1. The Air Force has blocked access via its computers to media sites republishing extracts from WikiLeaks' Cablegate, including the New York Times. The USAF is arguing that it's to prevent classified material from corrupting the security status of unclassified computers--a moot point since the data is now freely available and hence no longer secret. Allegations of state-level censorship are swirling.
2. Meanwhile WikiLeaks' Julian Assange is making news of a different type: His bail hearing this week in the U.K. made legal history because the judge allowed journalists to live tweet the proceedings using Twitter. His argument was that it's no different than disseminating the info using other text means like writing or emails. But he did stipulate the journalists had to be "quiet" and not disturb the court by tweeting.
3. Paramount is trying something new and going small by releasing 10 movies as apps for Windows Phone 7 phones. They'll be bundled with extras that surpass the DVD extras some folks love--by allowing you to create custom clips, take part in pop-over quizzes, and provide the ability to seek info on objects, places, and people in the films. Sounds cool, but will it actively sell movies on the tiny screen devices?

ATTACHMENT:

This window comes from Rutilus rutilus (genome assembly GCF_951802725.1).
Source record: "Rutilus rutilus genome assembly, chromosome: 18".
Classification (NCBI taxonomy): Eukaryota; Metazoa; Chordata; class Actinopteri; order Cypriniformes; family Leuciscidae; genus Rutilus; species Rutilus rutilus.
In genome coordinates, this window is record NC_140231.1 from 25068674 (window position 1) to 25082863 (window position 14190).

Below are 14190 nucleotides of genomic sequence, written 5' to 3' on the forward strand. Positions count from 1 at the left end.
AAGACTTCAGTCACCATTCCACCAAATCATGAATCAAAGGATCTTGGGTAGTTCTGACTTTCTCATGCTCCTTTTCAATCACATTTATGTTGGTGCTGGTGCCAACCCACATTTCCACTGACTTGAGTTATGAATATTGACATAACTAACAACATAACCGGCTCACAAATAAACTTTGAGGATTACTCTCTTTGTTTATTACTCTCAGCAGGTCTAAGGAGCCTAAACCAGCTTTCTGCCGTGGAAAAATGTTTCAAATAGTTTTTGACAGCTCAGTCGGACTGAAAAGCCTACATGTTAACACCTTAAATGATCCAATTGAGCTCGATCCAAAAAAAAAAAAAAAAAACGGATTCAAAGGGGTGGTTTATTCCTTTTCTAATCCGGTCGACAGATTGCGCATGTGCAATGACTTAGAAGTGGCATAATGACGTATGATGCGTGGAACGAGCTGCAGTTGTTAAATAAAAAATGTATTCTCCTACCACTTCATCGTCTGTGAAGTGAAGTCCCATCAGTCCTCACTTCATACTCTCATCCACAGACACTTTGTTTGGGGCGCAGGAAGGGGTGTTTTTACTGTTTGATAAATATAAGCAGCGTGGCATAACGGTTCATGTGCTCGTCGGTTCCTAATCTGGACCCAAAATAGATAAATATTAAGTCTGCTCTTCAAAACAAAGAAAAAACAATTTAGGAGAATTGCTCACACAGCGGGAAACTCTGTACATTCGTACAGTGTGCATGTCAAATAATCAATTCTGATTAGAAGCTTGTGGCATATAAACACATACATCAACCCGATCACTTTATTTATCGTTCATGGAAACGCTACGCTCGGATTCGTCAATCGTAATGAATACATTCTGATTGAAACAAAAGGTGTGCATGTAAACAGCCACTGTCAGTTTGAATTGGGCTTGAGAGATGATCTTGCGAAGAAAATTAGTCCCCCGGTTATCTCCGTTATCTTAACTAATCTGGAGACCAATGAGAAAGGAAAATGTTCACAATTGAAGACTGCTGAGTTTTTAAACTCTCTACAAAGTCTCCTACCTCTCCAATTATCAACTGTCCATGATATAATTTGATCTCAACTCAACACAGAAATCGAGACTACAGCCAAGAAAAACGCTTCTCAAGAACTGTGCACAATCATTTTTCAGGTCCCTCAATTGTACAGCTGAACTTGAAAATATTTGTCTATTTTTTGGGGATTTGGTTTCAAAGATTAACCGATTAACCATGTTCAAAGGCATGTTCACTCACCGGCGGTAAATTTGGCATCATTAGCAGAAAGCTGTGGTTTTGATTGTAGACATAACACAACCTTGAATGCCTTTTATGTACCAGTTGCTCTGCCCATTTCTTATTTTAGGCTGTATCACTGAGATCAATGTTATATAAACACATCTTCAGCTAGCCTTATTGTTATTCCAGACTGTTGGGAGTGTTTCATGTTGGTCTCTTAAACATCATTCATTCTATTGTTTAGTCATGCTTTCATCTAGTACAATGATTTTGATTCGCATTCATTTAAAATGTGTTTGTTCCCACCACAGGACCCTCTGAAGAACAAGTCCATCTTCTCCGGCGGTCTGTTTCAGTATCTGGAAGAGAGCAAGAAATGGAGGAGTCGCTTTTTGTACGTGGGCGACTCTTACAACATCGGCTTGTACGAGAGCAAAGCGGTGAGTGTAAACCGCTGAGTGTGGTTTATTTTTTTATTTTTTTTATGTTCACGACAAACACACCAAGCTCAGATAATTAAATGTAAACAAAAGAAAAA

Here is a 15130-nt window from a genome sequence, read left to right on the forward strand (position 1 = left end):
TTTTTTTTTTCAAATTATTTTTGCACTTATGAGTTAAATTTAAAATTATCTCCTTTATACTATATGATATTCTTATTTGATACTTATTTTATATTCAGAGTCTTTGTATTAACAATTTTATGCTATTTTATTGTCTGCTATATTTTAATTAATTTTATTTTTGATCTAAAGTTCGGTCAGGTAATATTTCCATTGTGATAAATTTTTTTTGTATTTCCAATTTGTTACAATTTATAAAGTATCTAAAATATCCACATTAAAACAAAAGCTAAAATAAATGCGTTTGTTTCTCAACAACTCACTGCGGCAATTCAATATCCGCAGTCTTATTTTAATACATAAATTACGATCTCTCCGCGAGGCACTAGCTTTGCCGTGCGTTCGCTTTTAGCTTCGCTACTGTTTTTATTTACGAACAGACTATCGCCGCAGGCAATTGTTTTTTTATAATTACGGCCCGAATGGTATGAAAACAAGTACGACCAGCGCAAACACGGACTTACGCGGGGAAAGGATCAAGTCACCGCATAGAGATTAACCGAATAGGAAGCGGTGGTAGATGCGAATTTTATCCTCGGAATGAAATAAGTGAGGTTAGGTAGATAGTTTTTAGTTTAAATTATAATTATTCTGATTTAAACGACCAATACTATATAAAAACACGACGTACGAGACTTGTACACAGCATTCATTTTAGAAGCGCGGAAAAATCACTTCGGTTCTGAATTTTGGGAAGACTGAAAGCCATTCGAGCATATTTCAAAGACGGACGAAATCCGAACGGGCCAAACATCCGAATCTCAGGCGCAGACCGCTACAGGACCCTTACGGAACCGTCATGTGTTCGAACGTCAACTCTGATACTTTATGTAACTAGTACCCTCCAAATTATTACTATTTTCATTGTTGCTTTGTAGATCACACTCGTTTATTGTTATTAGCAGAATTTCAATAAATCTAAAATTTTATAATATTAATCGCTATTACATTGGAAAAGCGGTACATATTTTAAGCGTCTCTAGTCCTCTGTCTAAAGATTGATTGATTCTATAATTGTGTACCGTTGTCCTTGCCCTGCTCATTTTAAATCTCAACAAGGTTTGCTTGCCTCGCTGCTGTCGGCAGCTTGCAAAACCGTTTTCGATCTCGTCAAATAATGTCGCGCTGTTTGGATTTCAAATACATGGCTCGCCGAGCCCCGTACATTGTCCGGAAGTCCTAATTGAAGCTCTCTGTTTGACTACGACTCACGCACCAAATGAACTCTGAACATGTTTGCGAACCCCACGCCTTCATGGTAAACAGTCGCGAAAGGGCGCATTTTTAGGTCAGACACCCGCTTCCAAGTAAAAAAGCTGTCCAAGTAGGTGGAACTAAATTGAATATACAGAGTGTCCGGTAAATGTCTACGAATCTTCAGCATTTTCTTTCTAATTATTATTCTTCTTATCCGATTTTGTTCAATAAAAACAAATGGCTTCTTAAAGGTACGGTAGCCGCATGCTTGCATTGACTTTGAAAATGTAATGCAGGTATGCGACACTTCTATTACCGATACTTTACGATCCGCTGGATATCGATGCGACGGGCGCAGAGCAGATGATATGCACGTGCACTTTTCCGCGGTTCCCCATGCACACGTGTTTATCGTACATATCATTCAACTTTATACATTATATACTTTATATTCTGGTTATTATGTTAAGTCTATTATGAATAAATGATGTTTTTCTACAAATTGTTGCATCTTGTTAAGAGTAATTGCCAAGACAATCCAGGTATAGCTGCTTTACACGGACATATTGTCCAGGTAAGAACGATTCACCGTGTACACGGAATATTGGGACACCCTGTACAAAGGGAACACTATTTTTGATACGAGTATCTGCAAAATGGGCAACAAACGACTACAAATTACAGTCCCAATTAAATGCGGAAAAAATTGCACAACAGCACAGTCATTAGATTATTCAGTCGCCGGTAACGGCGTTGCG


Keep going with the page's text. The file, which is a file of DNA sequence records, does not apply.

4. Twitter's continuing its push into money-making territory, and just revamped its business service offerings by launching an online form for companies to "express interest" in Promoted Tweets, Accounts or Trends. It'll cost between $10,000 and over $100,000, and the promoted acts are not available immediately--but it's a big step for Twitter.
5. The FBI is alleged to have inserted security "backdoors" into key infrastructure code in the OpenBSD operating system, used in proprietary computing systems and even security services inside Windows. The agency apparently paid coders to insert the secret entrances 10 years ago.
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